export market | international trade | farmers | processing

Nepal’s Chhurpi export sees tremendous growth

A quick glance into Nepal's growing Chhurpi export

- By Dibyak Kapali |

Chhurpi on sale in Dolakha | Photo by Dibyak Kapali
Chhurpi on sale in Dolakha | Photo by Dibyak Kapali

Export of the world’s hardest cheese, Chhurpi, often called a Himalayan chewing gum, has soared in the last five fiscal years.

Last fiscal year, Nepal exported Chhurpi amounting to Rs 2.91 billion and this fiscal year, the export value has already reached Rs 1.34 billion in the last six months, out of which the export to the US market is Rs 1.14 billion (84.4%) equivalent to about 5.78 tons. 

Apart from the US, other major export markets include Canada, Japan, UK, Hong Kong, Singapore, Korea, Brazil, Taiwan, France, Slovakia, Brazil, Finland, Belarus, Thailand, and Philippines.

In 2074/75, the export value was Rs 0.85 billion, which reached to Rs 2.91 billion in the last fiscal year, a growth of 291% in the last five fiscal years.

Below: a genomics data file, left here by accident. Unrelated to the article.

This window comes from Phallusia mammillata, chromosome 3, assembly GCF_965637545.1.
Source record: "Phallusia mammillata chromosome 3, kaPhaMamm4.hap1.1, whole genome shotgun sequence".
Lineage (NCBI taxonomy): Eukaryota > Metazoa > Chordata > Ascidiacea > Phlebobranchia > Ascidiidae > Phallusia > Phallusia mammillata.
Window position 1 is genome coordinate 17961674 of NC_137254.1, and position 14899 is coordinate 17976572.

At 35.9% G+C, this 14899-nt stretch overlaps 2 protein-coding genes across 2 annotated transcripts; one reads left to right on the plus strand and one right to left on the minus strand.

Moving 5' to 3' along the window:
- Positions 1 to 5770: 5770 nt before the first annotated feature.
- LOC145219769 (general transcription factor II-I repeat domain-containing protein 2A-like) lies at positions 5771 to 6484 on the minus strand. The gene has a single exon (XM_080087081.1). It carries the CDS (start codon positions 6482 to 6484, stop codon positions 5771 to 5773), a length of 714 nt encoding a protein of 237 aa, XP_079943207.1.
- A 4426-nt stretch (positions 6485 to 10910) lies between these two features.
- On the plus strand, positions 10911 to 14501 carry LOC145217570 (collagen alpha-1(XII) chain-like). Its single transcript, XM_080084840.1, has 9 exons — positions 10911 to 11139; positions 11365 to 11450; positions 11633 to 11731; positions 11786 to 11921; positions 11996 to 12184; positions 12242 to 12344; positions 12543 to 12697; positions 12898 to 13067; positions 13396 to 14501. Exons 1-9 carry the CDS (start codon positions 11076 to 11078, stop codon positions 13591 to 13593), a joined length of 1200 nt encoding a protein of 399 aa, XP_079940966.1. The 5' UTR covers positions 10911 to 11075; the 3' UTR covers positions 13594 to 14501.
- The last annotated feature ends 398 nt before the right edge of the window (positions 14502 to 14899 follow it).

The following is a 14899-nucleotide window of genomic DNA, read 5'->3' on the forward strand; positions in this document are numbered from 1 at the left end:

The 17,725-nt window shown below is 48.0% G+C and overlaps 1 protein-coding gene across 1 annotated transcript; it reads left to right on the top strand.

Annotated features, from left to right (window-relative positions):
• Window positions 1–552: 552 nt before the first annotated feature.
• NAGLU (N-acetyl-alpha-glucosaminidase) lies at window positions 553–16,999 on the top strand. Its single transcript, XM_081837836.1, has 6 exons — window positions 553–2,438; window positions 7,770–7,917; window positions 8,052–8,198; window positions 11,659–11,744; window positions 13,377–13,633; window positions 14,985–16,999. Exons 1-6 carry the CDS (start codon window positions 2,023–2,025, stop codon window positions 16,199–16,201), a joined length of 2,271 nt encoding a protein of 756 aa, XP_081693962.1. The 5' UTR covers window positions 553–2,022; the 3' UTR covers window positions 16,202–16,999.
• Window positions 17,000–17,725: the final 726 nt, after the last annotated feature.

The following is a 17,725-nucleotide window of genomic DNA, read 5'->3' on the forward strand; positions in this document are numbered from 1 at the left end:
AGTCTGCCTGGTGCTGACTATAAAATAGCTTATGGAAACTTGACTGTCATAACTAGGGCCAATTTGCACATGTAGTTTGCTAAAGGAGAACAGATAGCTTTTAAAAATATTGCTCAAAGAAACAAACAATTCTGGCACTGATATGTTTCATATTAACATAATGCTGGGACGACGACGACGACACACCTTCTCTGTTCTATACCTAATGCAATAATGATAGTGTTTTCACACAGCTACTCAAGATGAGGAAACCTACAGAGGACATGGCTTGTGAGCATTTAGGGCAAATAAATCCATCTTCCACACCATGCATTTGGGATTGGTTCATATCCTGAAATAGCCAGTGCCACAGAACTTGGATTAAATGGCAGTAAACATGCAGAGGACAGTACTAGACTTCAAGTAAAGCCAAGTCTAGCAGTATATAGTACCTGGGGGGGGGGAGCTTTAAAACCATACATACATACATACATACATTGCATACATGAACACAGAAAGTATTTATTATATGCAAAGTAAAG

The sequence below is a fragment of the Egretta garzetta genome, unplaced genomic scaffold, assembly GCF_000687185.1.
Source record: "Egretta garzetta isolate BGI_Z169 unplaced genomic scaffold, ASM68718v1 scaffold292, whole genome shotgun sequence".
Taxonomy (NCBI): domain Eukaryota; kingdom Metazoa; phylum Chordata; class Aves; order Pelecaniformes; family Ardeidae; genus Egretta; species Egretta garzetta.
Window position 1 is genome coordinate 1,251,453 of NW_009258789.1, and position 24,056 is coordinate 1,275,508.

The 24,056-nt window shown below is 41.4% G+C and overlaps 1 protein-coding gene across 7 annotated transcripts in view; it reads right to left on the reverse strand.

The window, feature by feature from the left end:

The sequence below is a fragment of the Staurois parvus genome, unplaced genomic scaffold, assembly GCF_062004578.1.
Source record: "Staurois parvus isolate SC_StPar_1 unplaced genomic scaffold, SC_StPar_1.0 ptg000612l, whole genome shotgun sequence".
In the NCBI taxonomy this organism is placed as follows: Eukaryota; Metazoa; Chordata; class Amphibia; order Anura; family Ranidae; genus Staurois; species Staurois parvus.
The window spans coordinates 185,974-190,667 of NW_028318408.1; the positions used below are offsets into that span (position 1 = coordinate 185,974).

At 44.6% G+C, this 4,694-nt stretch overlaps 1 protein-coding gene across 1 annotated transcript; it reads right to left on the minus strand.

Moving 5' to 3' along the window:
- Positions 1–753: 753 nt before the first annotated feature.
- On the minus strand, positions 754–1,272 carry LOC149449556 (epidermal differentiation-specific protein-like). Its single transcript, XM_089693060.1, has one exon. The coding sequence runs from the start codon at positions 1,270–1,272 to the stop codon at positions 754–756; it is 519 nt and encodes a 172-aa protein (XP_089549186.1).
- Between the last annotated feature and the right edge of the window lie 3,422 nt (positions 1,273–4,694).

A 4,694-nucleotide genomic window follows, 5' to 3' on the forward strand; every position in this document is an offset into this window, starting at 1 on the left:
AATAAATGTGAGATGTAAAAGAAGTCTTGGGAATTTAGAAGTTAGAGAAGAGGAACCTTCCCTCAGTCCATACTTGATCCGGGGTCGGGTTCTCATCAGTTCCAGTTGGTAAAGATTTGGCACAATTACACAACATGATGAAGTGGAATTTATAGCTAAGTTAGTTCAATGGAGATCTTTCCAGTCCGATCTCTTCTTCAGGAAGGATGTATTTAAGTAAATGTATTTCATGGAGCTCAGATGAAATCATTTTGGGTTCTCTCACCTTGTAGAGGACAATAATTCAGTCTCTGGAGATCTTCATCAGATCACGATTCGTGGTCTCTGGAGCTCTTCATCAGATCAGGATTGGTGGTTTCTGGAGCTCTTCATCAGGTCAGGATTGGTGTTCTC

Chhurpi is usually produced in Nepal’s mountainous region by coagulating milk from yaks, chauris, cows, and buffaloes while Ilam has become a processing hub for the Chhurpi processing.

Chhurpi in both hard and soft forms are popular. The soft kind of Chhurpi is made using cow milk, whereas yak milk is typically used for the hard type. The hard variety can last up to 20 years or more if stored properly in the yak skin.

Hard Chhurpi from Nepal has gained popularity abroad as a dog chew. The demand for Chhurpi in the desired shapes and sizes from consumers globally has surged the price and its market in recent years. 

Chhurpi produced for dogs and cats has less fat than Chhurpi consumed by people.

The international export potential of chhurpi was unleashed when two brothers, Suman and Sujan Shrestha, launched Himalayan Dog Chew products in the US in 2007 ‘who spent 4 years re-engineering the traditional ancient recipe by removing the lactose and fat content; creating a healthy, savory long-lasting chew for dogs’.

However, the industry isn’t without challenges — absence of storage and transportation facilities, restrictions on breed improvement and animal health and a lack of technical expertise about the production process.

The introduction of FMD-free zones in production centers, financial aid to farmers and business owners in the form of government subsidies, quality improvements to Chhurpi, and e-commerce trade are all likely to increase this product’s sales on international markets.

Dibyak Kapali is a researcher and a social media lead at the_farsight and a student of microbiology.

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